Faculty Senate approved a new version of student evaluations that focuses on narrative feedback rather than a numerical form at their meeting this week. With the approval from Faculty Senate, the proposed student evaluation form will be up for a vote by a quorum at the next University Faculty Meeting. If it passes there, the changes will take effect this fall, said Jennifer Johnson-Leung, chair of University of Idaho”s Teaching and Advising Committee.
Johnson-Leung proposed two forms to Faculty Senate. One was a transitional student evaluation that incorporates components from the both the current and new forms, including a numeral and a narrative scale. Johnson-Leung said if they are approved at the University Faculty Meeting, the transitional evaluation will be used for at least two semesters.
“We”re wanting to move to the scale that does not have numerals,” Johnson-Leung said. “And in order to validate it we must use our old scale.”
The form that would ultimately become the permanent version for student evaluations focuses on a narrative style of criticism. Instead of using the four-point scale, students are asked questions and told to circle an option ranging from “Strongly Disagree” to “Strongly Agree.” Also included in the new form are guided short-answer questions that ask students about the quality of a course instead of an open comments section.
Also up for vote from the Teaching and Advising Committee was a norming system. Johnson-Leung said this would be a way to compare the scores of instructors across different departments while discouraging an actual ranking system. The vote did not pass.
“Classes are not interchangeable,” said Faculty Senator Annette Folwell of the College of Letters, Arts and Social Sciences. “They”re not,”
Though Faculty Senate ultimately voted to pass the new evaluations, the proposal was met with much criticism. Before the meeting officially began, Faculty Sen. Sharon Stoll of the College of Education and other members of Faculty Senate discussed the efficiency of student evaluations. Stoll said course evaluations by students effectively examine the culture and atmosphere of learning, but they don”t accurately assess the content of a class.
“It tells you about climate,” Stoll said. “It doesn”t tell you about learning.”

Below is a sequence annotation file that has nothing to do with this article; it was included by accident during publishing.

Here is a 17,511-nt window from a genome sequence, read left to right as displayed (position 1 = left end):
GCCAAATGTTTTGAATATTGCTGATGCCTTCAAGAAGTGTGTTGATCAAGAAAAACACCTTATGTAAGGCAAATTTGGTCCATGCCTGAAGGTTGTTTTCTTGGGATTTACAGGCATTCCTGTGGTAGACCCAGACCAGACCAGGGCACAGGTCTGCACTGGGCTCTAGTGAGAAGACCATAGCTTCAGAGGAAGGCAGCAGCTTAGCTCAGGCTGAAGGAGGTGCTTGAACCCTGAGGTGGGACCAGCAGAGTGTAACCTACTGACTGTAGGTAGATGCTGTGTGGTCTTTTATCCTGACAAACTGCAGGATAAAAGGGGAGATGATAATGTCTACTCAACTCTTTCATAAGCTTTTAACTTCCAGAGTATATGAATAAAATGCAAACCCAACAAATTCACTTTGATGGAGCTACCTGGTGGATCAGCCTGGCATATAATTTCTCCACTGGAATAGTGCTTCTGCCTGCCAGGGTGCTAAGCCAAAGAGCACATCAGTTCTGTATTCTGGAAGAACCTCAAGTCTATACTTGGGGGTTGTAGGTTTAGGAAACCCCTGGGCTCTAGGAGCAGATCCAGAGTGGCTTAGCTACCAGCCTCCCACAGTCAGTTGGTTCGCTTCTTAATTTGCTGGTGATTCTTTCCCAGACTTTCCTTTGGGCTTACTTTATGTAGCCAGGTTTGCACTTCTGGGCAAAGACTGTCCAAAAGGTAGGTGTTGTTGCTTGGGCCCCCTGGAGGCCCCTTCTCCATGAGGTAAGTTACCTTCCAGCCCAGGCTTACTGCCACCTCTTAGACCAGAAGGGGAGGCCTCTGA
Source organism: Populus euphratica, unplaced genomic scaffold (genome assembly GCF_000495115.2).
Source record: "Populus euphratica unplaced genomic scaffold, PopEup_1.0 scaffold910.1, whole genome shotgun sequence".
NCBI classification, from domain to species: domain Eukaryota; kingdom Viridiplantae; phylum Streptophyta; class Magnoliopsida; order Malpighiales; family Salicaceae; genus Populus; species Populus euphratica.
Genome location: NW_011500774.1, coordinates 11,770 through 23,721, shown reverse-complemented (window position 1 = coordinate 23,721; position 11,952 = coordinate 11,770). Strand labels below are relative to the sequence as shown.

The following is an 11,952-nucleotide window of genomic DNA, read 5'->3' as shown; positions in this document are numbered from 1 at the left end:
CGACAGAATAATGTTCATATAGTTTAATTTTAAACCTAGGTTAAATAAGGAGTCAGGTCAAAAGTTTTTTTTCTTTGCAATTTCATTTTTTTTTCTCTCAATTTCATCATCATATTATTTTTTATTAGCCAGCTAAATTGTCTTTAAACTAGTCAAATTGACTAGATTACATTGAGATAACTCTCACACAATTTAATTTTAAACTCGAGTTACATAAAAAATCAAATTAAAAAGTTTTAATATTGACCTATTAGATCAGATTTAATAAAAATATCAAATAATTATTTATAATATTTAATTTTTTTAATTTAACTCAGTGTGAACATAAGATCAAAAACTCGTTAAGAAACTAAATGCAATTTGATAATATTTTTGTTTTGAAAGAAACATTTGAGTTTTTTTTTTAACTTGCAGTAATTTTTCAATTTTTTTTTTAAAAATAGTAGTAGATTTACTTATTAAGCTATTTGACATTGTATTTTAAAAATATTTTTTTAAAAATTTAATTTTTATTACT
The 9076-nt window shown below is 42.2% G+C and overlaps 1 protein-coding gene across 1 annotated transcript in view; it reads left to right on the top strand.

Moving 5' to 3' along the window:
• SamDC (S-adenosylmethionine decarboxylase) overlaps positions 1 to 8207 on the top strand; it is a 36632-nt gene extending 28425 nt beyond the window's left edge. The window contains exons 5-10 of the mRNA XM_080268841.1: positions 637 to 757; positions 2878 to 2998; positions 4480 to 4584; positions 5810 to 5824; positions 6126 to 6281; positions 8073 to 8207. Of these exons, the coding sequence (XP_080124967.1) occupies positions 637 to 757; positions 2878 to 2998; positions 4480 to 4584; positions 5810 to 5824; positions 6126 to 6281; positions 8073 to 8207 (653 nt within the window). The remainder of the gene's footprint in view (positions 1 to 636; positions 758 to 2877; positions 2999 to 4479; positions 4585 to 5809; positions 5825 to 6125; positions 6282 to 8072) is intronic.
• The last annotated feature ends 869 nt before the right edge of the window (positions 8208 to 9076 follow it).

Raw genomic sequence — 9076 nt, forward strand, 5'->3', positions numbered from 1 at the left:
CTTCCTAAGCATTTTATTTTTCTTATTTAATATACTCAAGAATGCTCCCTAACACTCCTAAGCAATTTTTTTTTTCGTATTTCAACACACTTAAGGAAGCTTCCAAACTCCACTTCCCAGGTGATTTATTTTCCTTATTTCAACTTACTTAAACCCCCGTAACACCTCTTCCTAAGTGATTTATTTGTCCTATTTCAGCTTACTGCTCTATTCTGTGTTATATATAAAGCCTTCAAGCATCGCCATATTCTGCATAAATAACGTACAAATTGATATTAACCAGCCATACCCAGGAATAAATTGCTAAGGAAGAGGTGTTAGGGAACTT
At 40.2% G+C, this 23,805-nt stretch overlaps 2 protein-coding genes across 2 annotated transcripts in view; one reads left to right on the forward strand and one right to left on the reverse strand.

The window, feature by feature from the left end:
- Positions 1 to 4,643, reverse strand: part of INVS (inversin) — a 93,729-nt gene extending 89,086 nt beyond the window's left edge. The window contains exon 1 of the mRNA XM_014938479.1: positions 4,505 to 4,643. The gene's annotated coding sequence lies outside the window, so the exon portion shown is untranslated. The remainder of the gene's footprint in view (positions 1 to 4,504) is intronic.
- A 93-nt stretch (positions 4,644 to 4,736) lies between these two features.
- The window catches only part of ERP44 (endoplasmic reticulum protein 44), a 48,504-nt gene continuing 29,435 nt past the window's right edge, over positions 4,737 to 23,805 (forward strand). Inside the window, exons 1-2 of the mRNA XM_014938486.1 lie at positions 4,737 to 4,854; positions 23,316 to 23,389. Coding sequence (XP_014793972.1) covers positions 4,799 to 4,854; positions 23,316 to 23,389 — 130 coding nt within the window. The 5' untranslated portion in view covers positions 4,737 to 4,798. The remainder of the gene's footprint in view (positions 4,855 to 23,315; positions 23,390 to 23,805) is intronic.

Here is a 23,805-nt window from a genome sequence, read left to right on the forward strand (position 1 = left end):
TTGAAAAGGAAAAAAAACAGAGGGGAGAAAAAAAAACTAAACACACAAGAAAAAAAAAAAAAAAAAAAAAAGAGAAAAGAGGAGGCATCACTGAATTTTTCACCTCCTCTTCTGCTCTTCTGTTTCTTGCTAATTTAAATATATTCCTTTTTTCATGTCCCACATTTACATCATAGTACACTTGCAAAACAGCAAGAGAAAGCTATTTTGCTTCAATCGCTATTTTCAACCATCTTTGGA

Folwell said the new evaluations would be too confusing for students to fill out, particularly for students who take online courses. Folwell teaches many courses online, and said this new version of student evaluations was actually worse for online students than the current version.
“A lot of the questions don”t seem to translate very well to an online environment,” Folwell said. “And right now a lot of us on campus are teaching online classes.”
Johnson-Leung said the Teaching and Advising Committee did consider making the questions relate to online classes and she thought the questions were general enough to apply to all types of students. Folwell disagreed and pointed out some of the questions that didn”t suit online courses, such as a question about how often a student attends class.
Folwell said a solution to this would be creating a separate student evaluation form specifically for online classes and Johnson-Leung agreed.
Faculty Sen. Kattlyn Wolf of the College of Agricultural and Life Sciences was not against passing the new evaluations. She said she observed people trying to improve student evaluations for about three or four years, and now that it”s so close to happening she wants to finally get it “locked up.” Wolf said the proposed student evaluations have some flaws, but they are still an improvement from what UI currently uses.
“There”s a part of me that just wants to get something accomplished,” Wolf said. “This is better than what we have. Is it the best? Probably not.”